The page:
Paul and I LOVE hotdogs.  While he was in Austin he stopped by Frank’s looking to try out theirs. Just looking at their website makes my mouth water. I may travel to Austin just so I can experience Frank’s first hand. I never did ask Paul how the hotdogs were, because he sent me this photo (left).  While waiting for his dog he enjoyed a cocktail called the Red Headed Stranger. It is created with house made bacon-infused Dripping Springs Vodka, Frank’s Bloody Mary mix, garnished with a slice of bacon, a hunk of cheddar cheese, an olive, and a pepperocini. Paul had his glass rimmed in pepper, like you would salt a margarita glass.

As far as the Bacon Bloody, aka the Red Headed Stranger, well I guess I am going to have to get myself to Austin and try the original with a side of hotdogs, but since my religion involves the partaking of at least one Bloody Mary every Sunday, I will try to recreate the original using Paul as my taste-tester. This will be a good juxtaposition to my beloved Shrimpy Mary served at Jumpin’ Jays Fish CafĂ© in Portsmouth, New Hampshire.

From what I can tell there is much more to Austin than I would have ever imagined. Paul thinks we should go back and visit sometime soon. He thinks I would really enjoy it. I think he’s right.

Thursday, April 1, 2010

The Historic Canterbury Cathedral

The Canterbury Cathedral in Canterbury, Kent, England is one of the oldest Christian structures in England and forms part of a World Heritage Site. Canterbury's skyline is dominated by the stunning Canterbury Cathedral. Located in the southeastern corner of England, Kent borders the river Thames and North Sea to the north, and the Straits of Dover and English Channel to the south, France is a mere 21 miles across the Strait, and Kent is one of the warmest parts of England. Whether you are interested in history, architecture, art, music, the spiritual aspect or the beauty of the town and country surrounding Canterbury Cathedral there are many avenues to explore.

Almost everyone had to read Geoffrey Chaucer's Canterbury Tales at some point during their education. Canterbury Tales is a collection of stories written in Middle-English by Chaucer at the end of the 14th century. The tales are written as a story-telling contest by a group of pilgrims traveling together on a journey from Southwark to the shrine of Saint Becket at Canterbury Cathedral. In 1170 Archbishop Thomas Becket was murdered in the Cathedral, as told by Chaucer in his famous tome, and since that time the Cathedral has attracted thousands of pilgrims.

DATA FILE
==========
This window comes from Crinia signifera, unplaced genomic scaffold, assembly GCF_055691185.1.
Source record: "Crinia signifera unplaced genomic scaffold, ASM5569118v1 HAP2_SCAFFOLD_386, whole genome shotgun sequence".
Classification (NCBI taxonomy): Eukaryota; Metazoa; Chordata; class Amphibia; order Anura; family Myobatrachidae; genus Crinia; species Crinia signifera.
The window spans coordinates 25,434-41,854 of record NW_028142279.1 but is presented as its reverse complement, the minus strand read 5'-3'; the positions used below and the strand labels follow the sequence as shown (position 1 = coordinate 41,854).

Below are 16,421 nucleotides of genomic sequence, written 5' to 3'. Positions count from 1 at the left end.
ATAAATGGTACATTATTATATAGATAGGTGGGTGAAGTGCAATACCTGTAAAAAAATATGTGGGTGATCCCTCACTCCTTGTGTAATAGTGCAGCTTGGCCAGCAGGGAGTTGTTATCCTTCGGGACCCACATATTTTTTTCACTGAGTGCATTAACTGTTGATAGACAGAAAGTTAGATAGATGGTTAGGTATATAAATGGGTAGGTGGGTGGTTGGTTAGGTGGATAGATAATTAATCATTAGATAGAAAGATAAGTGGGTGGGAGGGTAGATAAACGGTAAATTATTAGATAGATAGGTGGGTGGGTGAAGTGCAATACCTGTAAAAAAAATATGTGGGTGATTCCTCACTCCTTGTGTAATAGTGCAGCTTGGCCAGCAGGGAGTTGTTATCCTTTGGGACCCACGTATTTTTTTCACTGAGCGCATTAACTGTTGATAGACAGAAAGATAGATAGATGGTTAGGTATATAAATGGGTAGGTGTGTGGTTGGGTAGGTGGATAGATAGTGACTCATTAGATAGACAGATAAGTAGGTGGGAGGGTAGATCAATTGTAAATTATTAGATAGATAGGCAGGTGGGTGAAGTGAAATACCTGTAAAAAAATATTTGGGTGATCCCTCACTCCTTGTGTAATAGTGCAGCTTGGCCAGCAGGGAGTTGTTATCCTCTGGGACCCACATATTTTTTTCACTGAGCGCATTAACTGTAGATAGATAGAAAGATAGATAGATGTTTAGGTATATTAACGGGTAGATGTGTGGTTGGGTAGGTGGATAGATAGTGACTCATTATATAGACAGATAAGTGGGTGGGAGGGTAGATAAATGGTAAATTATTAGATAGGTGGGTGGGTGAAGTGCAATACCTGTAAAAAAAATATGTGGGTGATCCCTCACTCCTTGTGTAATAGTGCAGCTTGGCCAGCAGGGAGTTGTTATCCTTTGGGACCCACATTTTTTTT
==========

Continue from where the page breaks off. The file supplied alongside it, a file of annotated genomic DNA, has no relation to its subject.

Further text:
Having survived fires, pillaging and attacks by the Danes, aggression from the Puritans, and even aggressive air bombings in the area during the Second World War, the Cathedral luckily remained virtually intact. Today over 2 million visitors come to the Cathedral each year; some come to pray and some come as tourists. If you like to travel the Canterbury Cathedral is a lovely place to visit. The history, architecture, art, and religious aspects, the archival library, as well as the beautiful countryside surrounding the structure, are more than enough reasons for most to consider visiting the area.

First and foremost Canterbury Cathedral is a working, living church and place of worship; Cathedral life begins daily with Morning Prayer and finishes with Evening Prayer. The Eucharist is also offered daily. Many other services take place throughout the year and visitors are always welcome.

Canterbury Cathedral is impressive for its size alone. A unique combination of architectural features from Western Roman and Byzantine buildings, known generally as Romanesque architecture which is known for thick walls, sturdy piers, large towers and decorative arcading, the building is impressive. Equally impressive, as well as revolutionary at the time of construction, are Canterbury Cathedral's pointed arches, ribbed vaults, and flying buttresses.